The Life and Legacy of Philip H. Corboy
“Phil Corboy was an extraordinary lawyer but an even better human being. His accomplishments in the courtroom pale in comparison to his contributions to his fellow man. His life was long and filled with much love, happiness and success –at all levels. While he’ll be missed greatly, his spirit and legacy will live on for generations.”
Thomas A. Demetrio on behalf of the attorneys and staff of Corboy & Demetrio
Philip H. Corboy graduated first in his class from Loyola University Chicago School of Law and was sworn into the Illinois bar on January 17, 1949. He promptly became an Assistant Corporation Counsel for the City of Chicago, where he was exposed to municipal law and wrote legal opinions requested by city officials and influential civic groups. It wasn’t long before he first impacted the law when an ordinance he drafted, backed by legal opinion, prohibiting smoking in public elevators, was passed by the Chicago City Council. Exactly one year after receiving his license, he argued his first case on behalf of the City of Chicago before the Illinois Supreme Court at age 26. He won the case. He was on a professional roll. James Dooley, recognized as the dean without peer of plaintiffs’ personal injury trial lawyers, singled out Corboy and asked him to recommend someone in his age group to work for him. Although he knew almost nothing about that discipline of the legal profession, Phil jumped at the chance and recommended himself.
In November of 1950, he tried his first jury trial. The rest is history. That history includes his involvement in every major airplane disaster since the 1950s and his representation of the families of the Tylenol poisoning victims, which led to tamper-resistant packaging for pain relievers.
A nationally-acclaimed trial lawyer, Philip H. Corboy was a champion of the injured, a pioneer in the area of personal injury law and a relentless lobbyist against tort reform. He was as generous as he was successful and he was very successful.
He represented thousands of clients for more than 60 years and was proud and honored to represent people who placed their destinies in his hands. As he once said “to have an opportunity to do the right thing for each client is why I remained a trial lawyer.” Representing injured people in genuine need of advocacy consumed him. He knew there were people who needed him. His mentoring and training honed the trial skills of countless attorneys who practiced law under his tutelage. In fact, the firm has served as a training ground for many top-notch personal injury trial lawyers in Chicago and has earned the nickname the Corboy College of Law.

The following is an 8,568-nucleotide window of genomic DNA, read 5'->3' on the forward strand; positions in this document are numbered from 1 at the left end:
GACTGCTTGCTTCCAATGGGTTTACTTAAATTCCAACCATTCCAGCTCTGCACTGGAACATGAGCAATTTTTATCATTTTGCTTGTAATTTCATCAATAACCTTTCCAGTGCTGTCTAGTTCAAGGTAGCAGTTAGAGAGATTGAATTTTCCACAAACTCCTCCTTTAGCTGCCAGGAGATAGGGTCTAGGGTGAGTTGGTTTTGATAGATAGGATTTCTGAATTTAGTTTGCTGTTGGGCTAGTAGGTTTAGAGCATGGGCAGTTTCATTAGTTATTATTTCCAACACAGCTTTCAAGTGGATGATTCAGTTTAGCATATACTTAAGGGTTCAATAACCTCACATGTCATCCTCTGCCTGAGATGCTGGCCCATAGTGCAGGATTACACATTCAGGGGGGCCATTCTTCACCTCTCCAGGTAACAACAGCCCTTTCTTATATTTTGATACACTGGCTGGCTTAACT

A devout family man who considered all of his coworkers to be part of his extended family, Phil never hesitated to reach out to anyone in need. From an employee who needed his guidance to a homeless person on the street or a tragedy-stricken family across the country, his love for mankind and his unique ability to connect with individuals in need and from all walks of life is unmatched.
When asked about his legacy, Phil said “personal injury trial lawyers are in the rare position of being able to level the playing field to help people in the war against organized money: insurance companies, corporations, healthcare providers, common carriers, manufacturers, and all levels of government.”
Phil Corboy passed away on June 12, 2012 at the age of 87.
His death was widely covered by media.
Here are a few of those stories.